Big Hearts and Fierce Competitors

Territorial Savings and The Four Corner Red Kettle Challenge



territorial savings bank staff ringing bells



Christmas season starts early at Territorial Savings Bank. For four years in a row, they’ve won the Four Corner Red Kettle Challenge at Bishop and King Streets in Honolulu, ringing bells and raising money for The Salvation Army’s well-known Christmas giving program. Going up against their neighboring banks—First Hawaiian, Central Pacific, and American Savings—is a challenge, and to win, they start planning early.

A small group of employees first gathers in September or October, focused on big money, big plans, and a big trophy. “We’re a lot smaller than the others banks,” says Suzane Takimoto, Territorial Savings Assistant Vice President and one of the organizers. “So we start early to raise money internally and get people excited.” It works.

Not everyone can come out and ring bells, so they donate money instead and encourage their friends and family to help out. By the time the challenge day rolls around, this energized team and their colleagues have already brought in more cash than their competitors raise, and they’ve just gotten started.

“We’ve had elves and Santa Claus and all kinds of things,” Takimoto says. But it’s their choir that steals the show. Gary Kahn, the choir’s star accordion player, retired earlier this year, but made sure that Suzane knew not to forget him.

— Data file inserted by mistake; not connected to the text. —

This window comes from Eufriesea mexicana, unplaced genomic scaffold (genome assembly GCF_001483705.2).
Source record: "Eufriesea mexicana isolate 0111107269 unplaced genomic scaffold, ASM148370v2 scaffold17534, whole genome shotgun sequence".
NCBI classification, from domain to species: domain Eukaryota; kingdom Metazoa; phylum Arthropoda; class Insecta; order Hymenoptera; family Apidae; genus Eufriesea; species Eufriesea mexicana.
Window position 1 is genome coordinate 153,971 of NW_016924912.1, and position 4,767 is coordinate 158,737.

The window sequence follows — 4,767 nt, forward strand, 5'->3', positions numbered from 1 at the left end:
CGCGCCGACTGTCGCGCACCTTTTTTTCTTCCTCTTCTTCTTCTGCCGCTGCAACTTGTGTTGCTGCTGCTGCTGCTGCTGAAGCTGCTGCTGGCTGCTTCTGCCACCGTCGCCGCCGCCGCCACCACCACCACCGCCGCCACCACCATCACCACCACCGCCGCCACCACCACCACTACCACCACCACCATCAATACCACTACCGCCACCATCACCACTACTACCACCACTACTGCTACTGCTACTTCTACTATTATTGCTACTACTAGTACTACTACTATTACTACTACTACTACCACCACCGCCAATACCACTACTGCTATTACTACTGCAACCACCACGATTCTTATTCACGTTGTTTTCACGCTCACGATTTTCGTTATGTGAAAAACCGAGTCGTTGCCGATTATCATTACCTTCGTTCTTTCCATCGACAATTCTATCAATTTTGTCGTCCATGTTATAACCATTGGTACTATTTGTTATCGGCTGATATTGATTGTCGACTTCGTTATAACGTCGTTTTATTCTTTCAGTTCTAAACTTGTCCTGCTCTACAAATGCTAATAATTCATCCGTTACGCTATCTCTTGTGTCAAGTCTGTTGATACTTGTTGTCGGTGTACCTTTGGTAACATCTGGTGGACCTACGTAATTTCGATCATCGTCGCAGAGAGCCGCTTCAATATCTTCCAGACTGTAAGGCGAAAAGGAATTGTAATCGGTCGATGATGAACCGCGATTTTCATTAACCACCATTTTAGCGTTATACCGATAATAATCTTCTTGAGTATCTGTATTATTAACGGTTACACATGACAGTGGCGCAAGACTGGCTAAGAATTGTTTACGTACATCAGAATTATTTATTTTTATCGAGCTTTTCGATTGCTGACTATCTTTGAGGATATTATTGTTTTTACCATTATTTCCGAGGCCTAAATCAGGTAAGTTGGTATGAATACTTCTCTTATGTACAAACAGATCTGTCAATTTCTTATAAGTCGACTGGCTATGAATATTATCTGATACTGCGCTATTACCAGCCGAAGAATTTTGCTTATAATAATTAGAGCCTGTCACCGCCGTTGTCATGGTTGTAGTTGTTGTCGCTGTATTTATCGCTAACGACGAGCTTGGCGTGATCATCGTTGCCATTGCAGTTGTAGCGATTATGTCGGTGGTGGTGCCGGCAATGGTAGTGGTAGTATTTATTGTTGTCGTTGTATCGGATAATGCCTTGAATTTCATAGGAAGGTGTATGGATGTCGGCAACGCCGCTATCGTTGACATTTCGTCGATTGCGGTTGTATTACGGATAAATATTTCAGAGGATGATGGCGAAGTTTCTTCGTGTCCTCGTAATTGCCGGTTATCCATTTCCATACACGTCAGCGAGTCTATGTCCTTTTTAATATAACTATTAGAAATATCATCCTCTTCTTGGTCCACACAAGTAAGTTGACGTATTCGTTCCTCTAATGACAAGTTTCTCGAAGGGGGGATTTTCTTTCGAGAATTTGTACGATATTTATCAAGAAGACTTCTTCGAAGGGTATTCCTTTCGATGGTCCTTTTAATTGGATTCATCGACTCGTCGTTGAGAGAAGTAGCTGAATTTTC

“I’ll be there with my accordion!’ he told me at his retirement party and again afterwards,” Suzane says. “’Don’t forget about me!’”

The choir rehearses during their lunch breaks, and on challenge day, they line the steps on their corner, singing carols with Gary’s accordion and an ukulele player accompanying them. “People come out just to hear them,” Suzane says. Christmas carols on the corner of King and Bishop, and all for a good cause—“Folks stand and listen, and then always donate.”

The competition gets fierce, with the team bringing their fish nets to catch cash from passing cars. Those nets also catch the trophy. Last year, they raised almost $2400, besting their closest rival by almost $700.

In true Hawaii fashion, it’s a family affair. “My granddaughter came as an elf one year,” Takimoto says. “Standing on that corner, she looked at me and said, ‘Grandma, can I put money in the kettle too?’”

Christmas carols, fishnets, and big hearts—right in downtown Honolulu—and all of it so that our neighbors in need can celebrate the season too. That’s the season of giving.



territorial savings bank staff group photo with trophy


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